No doubt when Oliver Stone first said his portrait of George W Bush would be fair, many sniggered. Stone is not famous for treating politicians fairly - particularly conservative ones. His treatment of Nixon was heavily criticised. His film JFK carried the assumption that it was conservative forces in the government which had Kennedy killed.
So the only really surprising thing about W, Stone’s biopic about the younger Bush, is that it is fair. Bush is so cartoonish in his behaviour that the temptation to make a Mike Moore-style caricature film must be overwhelming. Stone is too classy for that.
Instead, Stone portrays his subject as a flawed human being but one with whom the audience can sympathise. The central theme is W’s deep yearning for his father’s approval coupled with the fatalistic assumption that he will never obtain it. W’s rise to power is not the result of desperation to obtain his father’s approval. Rather, his success is tinged with the sadness which that tortured relationship brings.
Josh Brolin plays the eponymous character brilliantly. Sympathetic to Stone’s vision, Brolin emulates Bush’s mannerisms without parodying him. Brolin is easy to believe in the role, taking Bush from the drunken carouser, through the moment of clarity when he loses his race for Congress, to the focus gained through finding God and getting off the booze.
While Brolin is well cast, one gets the sense that this was more good luck than good management because, frankly, most of the rest of the cast is phoning it in.
James Cromwell as the first President Bush makes no attempt to reproduce Bush Sr on the screen. He just plays himself. He could just as easily have been playing the corrupt police chief from LA Confidential or the Duke of Edinburgh in The Queen. At least in that movie he made the effort (albeit hopelessly) to sound a bit like old Phil.
Richard Dreyfuss overdoes Dick Cheney. He spends a lot of his time trying to look like he is a quiet malevolent presence, but that’s what he looks like: someone trying to look that way.
The truly bizarre turn is from Thandie Newton as Condoleezza Rice. The script doesn’t help Ms Newton, defining Rice as something akin to a ditzy secretary rather than the obviously talented heavyweight she is, but Ms Newton plays up to it. Her Condy Rice is a hunched-over, clipboard-carrying sidekick. She doesn’t advise. She squeaks approval. Apart from that, her main role seems to be to sneer at Colin Powell whenever he resists the proposition that Iraq should simply be invaded for the purposes of securing America’s oil supply.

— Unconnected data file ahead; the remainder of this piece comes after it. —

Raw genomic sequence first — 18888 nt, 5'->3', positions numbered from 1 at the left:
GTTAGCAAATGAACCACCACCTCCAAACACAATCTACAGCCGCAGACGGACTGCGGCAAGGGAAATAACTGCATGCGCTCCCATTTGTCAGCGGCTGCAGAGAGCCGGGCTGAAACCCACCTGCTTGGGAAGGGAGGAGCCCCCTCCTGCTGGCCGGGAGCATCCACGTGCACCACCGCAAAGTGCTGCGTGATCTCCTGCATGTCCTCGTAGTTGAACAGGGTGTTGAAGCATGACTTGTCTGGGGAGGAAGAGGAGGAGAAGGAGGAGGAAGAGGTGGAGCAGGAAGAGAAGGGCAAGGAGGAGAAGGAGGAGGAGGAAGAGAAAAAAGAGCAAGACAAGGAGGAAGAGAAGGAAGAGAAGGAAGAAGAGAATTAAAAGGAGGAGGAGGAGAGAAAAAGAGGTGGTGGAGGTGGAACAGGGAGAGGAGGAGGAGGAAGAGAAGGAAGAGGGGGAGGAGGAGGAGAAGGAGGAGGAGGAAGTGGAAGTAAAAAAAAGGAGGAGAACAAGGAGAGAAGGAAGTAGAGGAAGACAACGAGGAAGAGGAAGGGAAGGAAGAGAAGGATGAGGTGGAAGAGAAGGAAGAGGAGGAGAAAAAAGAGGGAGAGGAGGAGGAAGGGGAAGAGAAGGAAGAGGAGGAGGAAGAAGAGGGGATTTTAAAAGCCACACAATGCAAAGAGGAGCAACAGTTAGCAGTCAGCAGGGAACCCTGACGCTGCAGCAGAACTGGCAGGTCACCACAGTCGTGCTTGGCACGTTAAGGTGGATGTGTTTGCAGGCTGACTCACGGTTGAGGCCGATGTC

Unsurprisingly, this film dwells heavily upon the Iraqi adventure. It doesn’t hint at the proposition that oil was the real purpose of the war. It comes right out and says it. In one scene, Cheney, Rumsfeld and Rice take turns at stepping the President through a PowerPoint presentation detailing why the US should colonise the Middle East to secure its oil supply.
It is in this scene that we see Stone’s most important insight into Bush’s character. Bush doesn’t regard himself as particularly smart, but he thinks he knows what people want. He is, as Karl Rove says at one point, the guy that the voters want to have a beer with. So, when Cheney et al proudly presented a detailed argument on strategy for conquering the Middle East, Bush congratulates them on their “big thoughts” but reminds them that they need arguments the “folks” will understand. Tell them there are “nukes” and “WMD”.
It’s almost as if the proposition being presented by the director is that the President didn’t lie to the voters. He just gave them an argument which he thought they could understand. He knew what he could understand and assumed most people were like him.
The other important character in this film is God. He is clearly W’s co-pilot. Young George turns to him after he loses the first election in which he participates. Having been apostrophised by his Democratic opponent as immoral, he swears to his friends he’ll never be “out-Christianed” again. His newfound focus sees him run his father’s successful campaign for the Presidency before securing election as the Governor of Texas.
It is in the Governor’s office in Texas that W informs his priest that he has heard God’s call to seek the Presidency. It is part of God’s plan. Then, every meeting in the Whitehouse is “closed out” with silent prayer.
This film has its flaws, but, largely due to Brolin, it is well worth seeing. As I listened to some of my fellow movie-goers, it was apparent to me that they were just waiting for the next time W said something stupid (“misunderestimated” or “is our children learning?”) so they could snigger at how much smarter they were than W. That is one obstacle the movie faces - there aren’t many people who will see this movie who won’t already have made up their minds about its subject. But if you go into it with an open mind (as Brolin and Stone obviously did) you may take another look at G W Bush and accept the possibility he is not the one-dimensional twit of popular wisdom.